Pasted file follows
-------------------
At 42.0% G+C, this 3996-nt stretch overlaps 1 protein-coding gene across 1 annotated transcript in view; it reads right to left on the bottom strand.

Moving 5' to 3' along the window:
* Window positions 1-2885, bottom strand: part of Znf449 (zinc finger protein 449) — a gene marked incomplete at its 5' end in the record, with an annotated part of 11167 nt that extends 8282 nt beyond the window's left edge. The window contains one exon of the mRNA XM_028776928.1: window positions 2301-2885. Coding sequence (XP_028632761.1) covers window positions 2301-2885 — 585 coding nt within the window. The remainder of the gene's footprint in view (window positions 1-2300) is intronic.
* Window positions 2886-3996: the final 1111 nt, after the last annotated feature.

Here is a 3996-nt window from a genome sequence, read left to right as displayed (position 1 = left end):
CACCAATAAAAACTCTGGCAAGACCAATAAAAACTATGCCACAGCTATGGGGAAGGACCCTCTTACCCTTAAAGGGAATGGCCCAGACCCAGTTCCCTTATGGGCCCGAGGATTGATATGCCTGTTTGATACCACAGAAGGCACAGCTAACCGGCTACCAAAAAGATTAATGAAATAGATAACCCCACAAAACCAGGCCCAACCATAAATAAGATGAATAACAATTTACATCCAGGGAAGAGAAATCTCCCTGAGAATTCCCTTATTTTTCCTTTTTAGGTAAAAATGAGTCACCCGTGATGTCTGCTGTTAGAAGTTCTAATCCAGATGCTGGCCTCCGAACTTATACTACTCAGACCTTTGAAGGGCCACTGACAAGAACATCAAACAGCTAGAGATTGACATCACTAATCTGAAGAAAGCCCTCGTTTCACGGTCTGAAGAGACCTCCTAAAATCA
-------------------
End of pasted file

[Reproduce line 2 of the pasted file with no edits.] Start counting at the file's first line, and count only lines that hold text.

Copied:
Moving 5' to 3' along the window: